Java Variables

The Java Containers for Storing Data

In computing, variables are just like containers which store data in the memory addresses. Variables can hold different kinds of data, for instance, integer numbers, double-precisions, characters, String, etc.

When you declare (create) a variable, simply the declared variable reserve storage from the computer memory (RAM) for storing data.  So using variables you can play with data in programming.

Basic Characteristics of Variables

Almost all the high-level programming languages make use of the variable feature. Variables have some basic characteristics in programming including Java:

  • A variable name is just a name given by programmers. It just indicates the reserved allocated memory addresses. All the data are stored in the indicated memory addresses not in the name actually.
  • A variable data can be changed by re-declaring (re-assigning values) the variable or by overriding. And that’s why it is called variables. Because it came from vary + able.
  • For declaring (creating) variables, programmers must follow the variable naming syntax, Which varies language to language. We will learn java variable naming syntax in a few moments.
  • In some languages, variables are must be declared before used like Java. But in some language variables can be declared while use.

Java Variables

To use variables in java, variables must be declared first. Here how we can declare variables in Java.

declare java variables

From the image, we saw the variable declaration syntax. Let’s discuss the parameters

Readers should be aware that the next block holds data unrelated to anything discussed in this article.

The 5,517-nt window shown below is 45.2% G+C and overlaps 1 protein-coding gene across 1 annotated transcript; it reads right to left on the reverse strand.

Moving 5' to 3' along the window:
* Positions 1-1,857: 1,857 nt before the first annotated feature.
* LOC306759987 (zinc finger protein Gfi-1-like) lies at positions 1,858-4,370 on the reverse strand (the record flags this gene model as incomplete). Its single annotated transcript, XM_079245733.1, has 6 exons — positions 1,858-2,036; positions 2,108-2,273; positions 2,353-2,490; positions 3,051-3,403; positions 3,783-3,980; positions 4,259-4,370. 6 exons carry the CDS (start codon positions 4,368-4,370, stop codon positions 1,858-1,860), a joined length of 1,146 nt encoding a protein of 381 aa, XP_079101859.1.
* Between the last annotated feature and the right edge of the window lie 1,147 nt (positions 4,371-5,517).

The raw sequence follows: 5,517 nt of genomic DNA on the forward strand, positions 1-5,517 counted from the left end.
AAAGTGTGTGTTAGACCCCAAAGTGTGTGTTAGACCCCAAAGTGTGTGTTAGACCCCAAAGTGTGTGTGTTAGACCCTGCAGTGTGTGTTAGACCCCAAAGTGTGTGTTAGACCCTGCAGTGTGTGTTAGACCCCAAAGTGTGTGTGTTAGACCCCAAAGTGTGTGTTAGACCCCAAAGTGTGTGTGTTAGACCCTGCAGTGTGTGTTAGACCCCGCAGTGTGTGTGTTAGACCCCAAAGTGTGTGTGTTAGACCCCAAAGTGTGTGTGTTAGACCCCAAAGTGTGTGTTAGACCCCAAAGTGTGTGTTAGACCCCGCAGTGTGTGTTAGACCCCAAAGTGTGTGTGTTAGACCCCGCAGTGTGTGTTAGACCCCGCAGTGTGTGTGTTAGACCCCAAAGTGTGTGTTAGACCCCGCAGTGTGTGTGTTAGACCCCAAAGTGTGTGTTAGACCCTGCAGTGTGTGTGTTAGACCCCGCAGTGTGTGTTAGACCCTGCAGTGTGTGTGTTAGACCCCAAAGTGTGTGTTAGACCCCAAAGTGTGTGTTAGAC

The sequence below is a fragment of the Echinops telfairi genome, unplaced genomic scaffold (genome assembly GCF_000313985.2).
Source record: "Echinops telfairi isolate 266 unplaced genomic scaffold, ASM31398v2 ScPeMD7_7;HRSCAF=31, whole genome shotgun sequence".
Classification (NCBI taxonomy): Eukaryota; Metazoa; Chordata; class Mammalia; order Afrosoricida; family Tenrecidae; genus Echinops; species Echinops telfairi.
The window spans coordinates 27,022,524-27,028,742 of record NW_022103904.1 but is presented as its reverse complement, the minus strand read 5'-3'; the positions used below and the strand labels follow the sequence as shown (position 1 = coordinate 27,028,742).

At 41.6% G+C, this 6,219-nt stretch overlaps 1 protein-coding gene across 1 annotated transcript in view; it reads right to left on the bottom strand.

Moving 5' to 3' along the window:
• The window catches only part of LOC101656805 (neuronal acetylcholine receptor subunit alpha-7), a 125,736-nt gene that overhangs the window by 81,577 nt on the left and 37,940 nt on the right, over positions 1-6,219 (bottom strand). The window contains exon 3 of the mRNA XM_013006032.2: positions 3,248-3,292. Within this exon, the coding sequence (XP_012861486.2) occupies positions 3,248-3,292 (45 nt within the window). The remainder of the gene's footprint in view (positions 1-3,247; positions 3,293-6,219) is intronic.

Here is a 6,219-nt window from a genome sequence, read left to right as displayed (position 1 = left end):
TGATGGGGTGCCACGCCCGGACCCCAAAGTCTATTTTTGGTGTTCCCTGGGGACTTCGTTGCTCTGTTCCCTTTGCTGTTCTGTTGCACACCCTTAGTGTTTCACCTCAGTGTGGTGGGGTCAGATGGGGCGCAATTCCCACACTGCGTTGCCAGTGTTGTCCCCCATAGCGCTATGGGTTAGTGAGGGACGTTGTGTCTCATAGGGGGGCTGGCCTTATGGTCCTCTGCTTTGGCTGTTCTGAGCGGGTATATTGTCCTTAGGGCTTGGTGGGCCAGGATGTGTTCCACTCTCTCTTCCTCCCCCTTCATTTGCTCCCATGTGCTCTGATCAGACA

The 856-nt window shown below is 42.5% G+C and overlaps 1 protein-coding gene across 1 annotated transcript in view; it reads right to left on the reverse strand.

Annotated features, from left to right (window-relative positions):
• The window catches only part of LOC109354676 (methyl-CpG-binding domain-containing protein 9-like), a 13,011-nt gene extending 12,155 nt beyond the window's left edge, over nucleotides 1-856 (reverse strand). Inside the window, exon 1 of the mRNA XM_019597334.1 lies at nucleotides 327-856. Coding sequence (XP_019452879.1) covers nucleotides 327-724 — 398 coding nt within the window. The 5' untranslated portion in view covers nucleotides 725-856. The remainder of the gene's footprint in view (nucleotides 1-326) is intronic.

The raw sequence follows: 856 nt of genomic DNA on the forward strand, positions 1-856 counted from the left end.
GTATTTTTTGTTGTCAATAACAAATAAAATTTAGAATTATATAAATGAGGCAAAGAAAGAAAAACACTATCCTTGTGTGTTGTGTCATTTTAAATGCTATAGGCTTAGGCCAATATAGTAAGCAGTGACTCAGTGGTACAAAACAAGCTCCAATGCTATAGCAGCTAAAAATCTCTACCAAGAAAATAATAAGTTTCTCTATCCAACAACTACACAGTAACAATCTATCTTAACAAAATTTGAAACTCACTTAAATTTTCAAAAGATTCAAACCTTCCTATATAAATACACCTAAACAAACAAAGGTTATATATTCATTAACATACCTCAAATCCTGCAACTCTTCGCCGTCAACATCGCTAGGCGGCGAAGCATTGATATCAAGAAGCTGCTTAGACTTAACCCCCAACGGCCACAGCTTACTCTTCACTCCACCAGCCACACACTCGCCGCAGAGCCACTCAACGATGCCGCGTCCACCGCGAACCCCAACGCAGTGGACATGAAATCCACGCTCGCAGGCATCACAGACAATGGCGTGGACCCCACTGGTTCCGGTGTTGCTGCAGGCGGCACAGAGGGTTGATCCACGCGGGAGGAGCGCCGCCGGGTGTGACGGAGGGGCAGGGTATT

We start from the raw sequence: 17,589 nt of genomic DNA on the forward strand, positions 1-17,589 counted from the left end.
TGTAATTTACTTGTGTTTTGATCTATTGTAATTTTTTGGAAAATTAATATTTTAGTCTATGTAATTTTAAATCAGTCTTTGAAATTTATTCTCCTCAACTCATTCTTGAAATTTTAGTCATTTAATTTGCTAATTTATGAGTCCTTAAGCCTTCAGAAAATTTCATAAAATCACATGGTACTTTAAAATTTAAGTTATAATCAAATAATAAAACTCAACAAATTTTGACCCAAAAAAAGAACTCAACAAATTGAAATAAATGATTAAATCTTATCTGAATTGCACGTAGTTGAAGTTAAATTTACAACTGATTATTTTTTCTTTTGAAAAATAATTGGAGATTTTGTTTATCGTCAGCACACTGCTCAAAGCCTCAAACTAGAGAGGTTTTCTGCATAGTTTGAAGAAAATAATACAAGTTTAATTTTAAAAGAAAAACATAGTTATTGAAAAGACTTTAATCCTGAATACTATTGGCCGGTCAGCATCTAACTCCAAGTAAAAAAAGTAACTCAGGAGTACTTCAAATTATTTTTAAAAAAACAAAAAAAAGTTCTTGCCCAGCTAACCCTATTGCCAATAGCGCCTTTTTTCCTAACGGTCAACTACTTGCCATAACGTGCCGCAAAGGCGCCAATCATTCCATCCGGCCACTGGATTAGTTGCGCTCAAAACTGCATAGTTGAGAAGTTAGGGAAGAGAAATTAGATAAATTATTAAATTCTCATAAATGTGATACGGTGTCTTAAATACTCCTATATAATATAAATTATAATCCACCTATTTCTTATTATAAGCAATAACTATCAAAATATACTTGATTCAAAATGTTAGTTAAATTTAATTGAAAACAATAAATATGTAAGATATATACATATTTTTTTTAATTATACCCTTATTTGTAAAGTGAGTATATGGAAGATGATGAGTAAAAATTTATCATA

Data Types: The type of data you want to store in a variable. For example, if you want to store some number in a variable, then you have to use int as the integer data type. In the above example, we have used String as data type which stores some string (text) data.

INFO: We will learn more about data types in the Java data types chapter.

Variable name: is the given name of a variable. In java, you have to follow the below rules while declaring variables.

  • Variables must begin with laters (A-Z, a-z) or a dollar sign ( $ ) or underscore ( _ ).
  • After the first character from the above boundary, any combination of characters can be used including numbers.
  • Numbers can not be seat at the first of a variable name.
  • Example of some valid variables are: count, myName, $amount, _age, TotalAmout.
  • Example of some invalid variables are: 1count, -name.

Initialization of Java Variables

So far we have learned how to declare and name variables in Java. Now it is time to initialize the variable by assigning values in it. We can assign values in a variable using two ways. See the example below:

int myNumber;
myNumber = 15;

double myFloat = 56.55;

System.out.println(myNumber);
System.out.println(myFloat);

Notice that we can declare a variable first and then we can initialize the variable by assigning values later. We can also initiate the variable while declaring the variable like the above.

Overwriting Java Variables

We knew that the value of a variable can be changed by overwriting. Here How it works in Java;

int myNumber;
myNumber = 15; // The value of myNumber is now 15
System.out.println(myNumber); // Output: 15
        
// re-assigning the value
myNumber = 44; // The value of myNumber is now 44
System.out.println(myNumber); // Output: 44

Types of Java Variables

In Java, you can create three types of variables. They are different in behavior and function.

  • Local variables – declared inside a method and can be accessed in the method only.
  • Instance variables – declared in a class instead of any method, block, or constructor. It is a non-static variable.
  • Static variables – same as instance variables but it is static.